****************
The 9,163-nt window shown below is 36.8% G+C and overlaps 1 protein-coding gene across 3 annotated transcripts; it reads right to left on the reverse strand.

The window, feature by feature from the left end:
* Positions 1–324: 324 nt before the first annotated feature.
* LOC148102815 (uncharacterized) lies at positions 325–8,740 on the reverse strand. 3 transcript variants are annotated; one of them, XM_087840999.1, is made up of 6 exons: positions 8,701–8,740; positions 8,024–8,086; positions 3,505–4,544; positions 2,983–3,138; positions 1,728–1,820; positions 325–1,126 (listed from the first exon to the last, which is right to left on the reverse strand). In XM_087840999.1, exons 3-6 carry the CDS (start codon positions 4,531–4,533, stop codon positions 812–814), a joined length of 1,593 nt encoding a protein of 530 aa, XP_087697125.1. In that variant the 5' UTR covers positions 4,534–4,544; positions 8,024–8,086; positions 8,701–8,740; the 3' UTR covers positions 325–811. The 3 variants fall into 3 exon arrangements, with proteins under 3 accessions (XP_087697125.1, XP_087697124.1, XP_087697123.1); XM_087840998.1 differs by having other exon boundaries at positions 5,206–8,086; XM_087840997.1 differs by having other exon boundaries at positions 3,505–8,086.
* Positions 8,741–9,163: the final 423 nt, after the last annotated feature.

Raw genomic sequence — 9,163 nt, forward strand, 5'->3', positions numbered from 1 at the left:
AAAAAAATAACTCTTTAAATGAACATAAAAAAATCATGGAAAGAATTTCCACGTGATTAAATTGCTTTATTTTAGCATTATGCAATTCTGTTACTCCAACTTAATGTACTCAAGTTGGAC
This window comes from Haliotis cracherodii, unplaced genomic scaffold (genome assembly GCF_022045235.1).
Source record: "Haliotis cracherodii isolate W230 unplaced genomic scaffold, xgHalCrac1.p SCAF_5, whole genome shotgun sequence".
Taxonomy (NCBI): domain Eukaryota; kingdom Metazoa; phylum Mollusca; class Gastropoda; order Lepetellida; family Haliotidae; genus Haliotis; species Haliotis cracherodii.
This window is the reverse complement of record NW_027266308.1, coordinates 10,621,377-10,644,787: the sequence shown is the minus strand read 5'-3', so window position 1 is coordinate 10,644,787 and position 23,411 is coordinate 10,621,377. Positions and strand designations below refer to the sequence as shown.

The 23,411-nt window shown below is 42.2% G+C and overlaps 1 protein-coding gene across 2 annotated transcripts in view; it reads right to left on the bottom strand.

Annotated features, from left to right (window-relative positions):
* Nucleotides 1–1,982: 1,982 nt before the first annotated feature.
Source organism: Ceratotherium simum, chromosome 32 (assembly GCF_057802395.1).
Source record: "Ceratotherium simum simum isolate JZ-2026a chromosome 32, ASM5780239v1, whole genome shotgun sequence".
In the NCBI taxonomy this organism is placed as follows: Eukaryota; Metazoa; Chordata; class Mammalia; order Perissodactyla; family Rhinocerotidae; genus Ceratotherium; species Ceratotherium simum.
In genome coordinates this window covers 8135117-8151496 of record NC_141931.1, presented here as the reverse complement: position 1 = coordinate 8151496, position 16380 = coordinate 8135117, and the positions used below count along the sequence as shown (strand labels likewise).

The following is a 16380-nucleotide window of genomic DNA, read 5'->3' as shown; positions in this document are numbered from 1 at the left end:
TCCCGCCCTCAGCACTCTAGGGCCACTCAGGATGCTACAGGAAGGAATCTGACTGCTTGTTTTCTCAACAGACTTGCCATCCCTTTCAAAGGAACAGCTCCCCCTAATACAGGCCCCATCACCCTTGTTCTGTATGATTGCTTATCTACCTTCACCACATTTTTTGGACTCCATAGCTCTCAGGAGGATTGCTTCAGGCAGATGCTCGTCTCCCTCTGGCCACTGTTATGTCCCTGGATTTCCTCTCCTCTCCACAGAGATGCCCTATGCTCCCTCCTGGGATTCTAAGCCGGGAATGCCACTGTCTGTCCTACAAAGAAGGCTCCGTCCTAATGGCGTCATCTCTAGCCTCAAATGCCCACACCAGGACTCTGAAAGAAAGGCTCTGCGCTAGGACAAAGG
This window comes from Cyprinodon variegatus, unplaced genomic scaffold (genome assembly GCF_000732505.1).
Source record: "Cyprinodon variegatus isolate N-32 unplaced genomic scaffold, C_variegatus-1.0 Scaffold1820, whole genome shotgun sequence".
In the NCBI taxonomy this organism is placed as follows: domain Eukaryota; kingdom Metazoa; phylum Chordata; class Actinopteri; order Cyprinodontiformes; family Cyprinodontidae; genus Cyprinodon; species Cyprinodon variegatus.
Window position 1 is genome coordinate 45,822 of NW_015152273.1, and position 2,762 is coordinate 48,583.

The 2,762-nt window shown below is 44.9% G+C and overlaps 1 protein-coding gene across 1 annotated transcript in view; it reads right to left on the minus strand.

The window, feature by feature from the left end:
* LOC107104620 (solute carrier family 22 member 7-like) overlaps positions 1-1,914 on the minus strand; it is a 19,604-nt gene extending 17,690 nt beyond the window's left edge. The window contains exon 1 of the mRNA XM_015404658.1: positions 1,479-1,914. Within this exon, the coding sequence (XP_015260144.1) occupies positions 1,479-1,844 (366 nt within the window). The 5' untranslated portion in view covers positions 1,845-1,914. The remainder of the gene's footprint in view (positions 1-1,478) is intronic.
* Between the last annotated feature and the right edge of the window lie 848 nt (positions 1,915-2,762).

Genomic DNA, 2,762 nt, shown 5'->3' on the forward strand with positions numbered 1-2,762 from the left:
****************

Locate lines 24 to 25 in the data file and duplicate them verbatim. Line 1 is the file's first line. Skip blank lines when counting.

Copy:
Window position 1 is genome coordinate 45,822 of NW_015152273.1, and position 2,762 is coordinate 48,583.

The 2,762-nt window shown below is 44.9% G+C and overlaps 1 protein-coding gene across 1 annotated transcript in view; it reads right to left on the minus strand.